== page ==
In an attempt to vindicate the classical Marxist tradition, Callinicos argues that socialism in this tradition can only come from below, through the self-activity of the working class. Stalinism from this standpoint was a 'counter-revolution', erecting at the end of the 1920s a state capitalist regime on the ruins of the radically democratic socialism briefly achieved in October 1917. He further argues that the collapse of Stalinism at the end of the 1980s was only one aspect of a world-wide transition from nationally organized to globally integrated capitalism. The result is likely to be greater economic and political instability. Against this background socialism - in Marx's sense - is all the more necessary.
He concludes that the collapse of Stalinism should be less the moment to abandon socialism than to resume unfinished business.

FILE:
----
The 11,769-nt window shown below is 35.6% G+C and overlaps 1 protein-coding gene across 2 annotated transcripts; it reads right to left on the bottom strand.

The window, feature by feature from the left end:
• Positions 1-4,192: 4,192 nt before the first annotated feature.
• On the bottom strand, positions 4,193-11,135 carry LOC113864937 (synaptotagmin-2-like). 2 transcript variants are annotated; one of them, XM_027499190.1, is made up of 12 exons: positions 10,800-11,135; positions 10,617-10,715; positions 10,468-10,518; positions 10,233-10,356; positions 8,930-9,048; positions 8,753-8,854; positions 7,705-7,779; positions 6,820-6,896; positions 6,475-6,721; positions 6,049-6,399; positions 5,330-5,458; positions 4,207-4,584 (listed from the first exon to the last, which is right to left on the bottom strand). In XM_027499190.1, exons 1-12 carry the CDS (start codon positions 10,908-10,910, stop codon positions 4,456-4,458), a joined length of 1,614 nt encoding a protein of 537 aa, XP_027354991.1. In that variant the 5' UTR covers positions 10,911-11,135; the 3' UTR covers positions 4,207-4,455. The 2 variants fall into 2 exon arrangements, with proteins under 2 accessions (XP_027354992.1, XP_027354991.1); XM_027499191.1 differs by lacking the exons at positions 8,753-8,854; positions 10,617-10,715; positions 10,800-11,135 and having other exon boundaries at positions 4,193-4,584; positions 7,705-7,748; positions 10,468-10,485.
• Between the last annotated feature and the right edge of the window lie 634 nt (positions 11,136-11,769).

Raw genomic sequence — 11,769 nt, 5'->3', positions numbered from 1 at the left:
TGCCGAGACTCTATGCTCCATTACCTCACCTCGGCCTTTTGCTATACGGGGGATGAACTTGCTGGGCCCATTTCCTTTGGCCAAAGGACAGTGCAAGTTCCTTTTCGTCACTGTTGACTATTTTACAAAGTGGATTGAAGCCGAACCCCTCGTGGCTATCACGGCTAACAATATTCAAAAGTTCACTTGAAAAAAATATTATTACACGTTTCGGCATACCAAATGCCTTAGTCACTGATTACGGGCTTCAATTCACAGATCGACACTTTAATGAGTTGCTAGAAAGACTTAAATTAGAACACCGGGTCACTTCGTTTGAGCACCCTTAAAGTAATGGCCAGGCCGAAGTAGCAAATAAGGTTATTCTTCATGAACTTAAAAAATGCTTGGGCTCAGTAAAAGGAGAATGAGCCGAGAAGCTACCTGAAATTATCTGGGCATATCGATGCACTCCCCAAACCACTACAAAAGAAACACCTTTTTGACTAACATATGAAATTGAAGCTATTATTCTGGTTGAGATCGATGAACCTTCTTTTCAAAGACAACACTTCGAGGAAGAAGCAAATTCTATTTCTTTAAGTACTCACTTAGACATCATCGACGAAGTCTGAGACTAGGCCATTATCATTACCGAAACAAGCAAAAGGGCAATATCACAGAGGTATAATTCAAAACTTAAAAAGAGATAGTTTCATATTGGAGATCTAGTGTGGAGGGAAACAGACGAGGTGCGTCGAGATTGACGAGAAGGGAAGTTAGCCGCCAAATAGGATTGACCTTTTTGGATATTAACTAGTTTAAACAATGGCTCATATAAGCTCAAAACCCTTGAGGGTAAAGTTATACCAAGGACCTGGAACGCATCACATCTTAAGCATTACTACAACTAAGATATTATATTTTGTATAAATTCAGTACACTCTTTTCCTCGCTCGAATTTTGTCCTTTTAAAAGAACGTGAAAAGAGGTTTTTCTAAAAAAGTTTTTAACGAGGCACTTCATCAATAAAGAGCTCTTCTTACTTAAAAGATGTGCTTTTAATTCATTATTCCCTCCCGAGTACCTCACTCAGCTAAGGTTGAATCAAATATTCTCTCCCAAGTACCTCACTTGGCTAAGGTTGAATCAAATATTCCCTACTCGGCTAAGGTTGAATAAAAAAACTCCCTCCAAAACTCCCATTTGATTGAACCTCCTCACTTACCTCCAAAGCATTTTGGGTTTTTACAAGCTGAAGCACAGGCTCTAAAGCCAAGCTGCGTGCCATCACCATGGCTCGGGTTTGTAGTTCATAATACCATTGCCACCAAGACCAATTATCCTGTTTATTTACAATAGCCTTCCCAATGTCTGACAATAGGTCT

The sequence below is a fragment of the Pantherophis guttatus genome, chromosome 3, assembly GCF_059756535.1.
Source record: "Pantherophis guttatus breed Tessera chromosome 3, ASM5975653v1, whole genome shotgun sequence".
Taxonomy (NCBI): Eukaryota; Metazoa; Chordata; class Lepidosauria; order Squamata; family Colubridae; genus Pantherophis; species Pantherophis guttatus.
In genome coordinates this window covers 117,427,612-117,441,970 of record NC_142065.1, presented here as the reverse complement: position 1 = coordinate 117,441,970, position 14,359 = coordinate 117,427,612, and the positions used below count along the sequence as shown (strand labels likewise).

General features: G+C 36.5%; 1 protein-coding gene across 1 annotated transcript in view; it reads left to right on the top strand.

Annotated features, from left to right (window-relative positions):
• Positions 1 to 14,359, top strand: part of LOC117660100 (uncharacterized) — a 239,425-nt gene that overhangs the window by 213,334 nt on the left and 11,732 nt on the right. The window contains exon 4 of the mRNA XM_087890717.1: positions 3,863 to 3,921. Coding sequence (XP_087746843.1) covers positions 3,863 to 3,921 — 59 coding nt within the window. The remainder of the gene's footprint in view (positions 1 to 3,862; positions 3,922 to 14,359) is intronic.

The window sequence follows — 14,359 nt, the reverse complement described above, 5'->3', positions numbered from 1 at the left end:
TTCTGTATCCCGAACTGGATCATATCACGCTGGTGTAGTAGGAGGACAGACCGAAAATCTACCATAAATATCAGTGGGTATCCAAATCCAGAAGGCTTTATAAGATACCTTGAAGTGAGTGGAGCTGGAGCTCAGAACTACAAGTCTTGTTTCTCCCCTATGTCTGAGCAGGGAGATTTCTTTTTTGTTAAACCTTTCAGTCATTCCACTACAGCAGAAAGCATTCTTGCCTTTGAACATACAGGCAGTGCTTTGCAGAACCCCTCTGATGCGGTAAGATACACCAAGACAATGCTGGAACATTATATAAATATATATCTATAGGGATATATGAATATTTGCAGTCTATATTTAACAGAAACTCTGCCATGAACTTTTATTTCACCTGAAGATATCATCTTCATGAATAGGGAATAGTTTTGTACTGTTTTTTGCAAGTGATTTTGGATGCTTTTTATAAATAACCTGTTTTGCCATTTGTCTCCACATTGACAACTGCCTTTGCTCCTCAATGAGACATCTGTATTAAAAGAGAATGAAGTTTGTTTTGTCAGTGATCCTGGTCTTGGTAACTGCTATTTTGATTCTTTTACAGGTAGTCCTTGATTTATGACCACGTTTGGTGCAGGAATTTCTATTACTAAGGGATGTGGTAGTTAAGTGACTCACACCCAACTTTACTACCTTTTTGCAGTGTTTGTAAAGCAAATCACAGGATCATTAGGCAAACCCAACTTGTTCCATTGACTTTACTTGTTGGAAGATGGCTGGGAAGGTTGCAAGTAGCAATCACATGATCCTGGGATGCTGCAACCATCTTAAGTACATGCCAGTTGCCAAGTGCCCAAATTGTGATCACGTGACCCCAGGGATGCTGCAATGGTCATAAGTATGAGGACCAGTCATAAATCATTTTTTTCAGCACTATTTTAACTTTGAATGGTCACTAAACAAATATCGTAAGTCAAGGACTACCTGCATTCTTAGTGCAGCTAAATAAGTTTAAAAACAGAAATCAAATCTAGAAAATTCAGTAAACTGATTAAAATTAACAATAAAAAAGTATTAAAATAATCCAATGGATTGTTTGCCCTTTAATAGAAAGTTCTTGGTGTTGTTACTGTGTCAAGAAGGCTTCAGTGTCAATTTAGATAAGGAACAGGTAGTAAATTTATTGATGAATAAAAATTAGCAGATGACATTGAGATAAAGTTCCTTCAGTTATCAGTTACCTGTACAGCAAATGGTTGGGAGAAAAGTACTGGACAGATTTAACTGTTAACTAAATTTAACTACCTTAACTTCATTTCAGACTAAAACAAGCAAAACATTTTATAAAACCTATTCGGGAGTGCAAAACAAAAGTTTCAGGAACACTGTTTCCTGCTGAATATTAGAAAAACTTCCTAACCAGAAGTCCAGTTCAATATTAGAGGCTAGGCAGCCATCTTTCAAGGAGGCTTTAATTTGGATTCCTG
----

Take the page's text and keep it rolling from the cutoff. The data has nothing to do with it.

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'Appears at an ideal time ... it is an easy and enjoyable read.' Socialist Worker Review
'A concise and readable analysis which can serve as an excellent introduction to recent events and future prospects in eastern Europe and the Soviet Union ... this book has a lot to recommend it.' Times Higher Education Supplement
'A spirited assault on the widely accepted view that the East European revolutions of 1989 marked the death of socialism... this is rightly a brief and provocative, and all the better for it.' Political Studies
1. The End of Socialism?.
2. The Ancient Regime and the Revolution.
3. The Triumph of the West?.
4. Beyond the Market.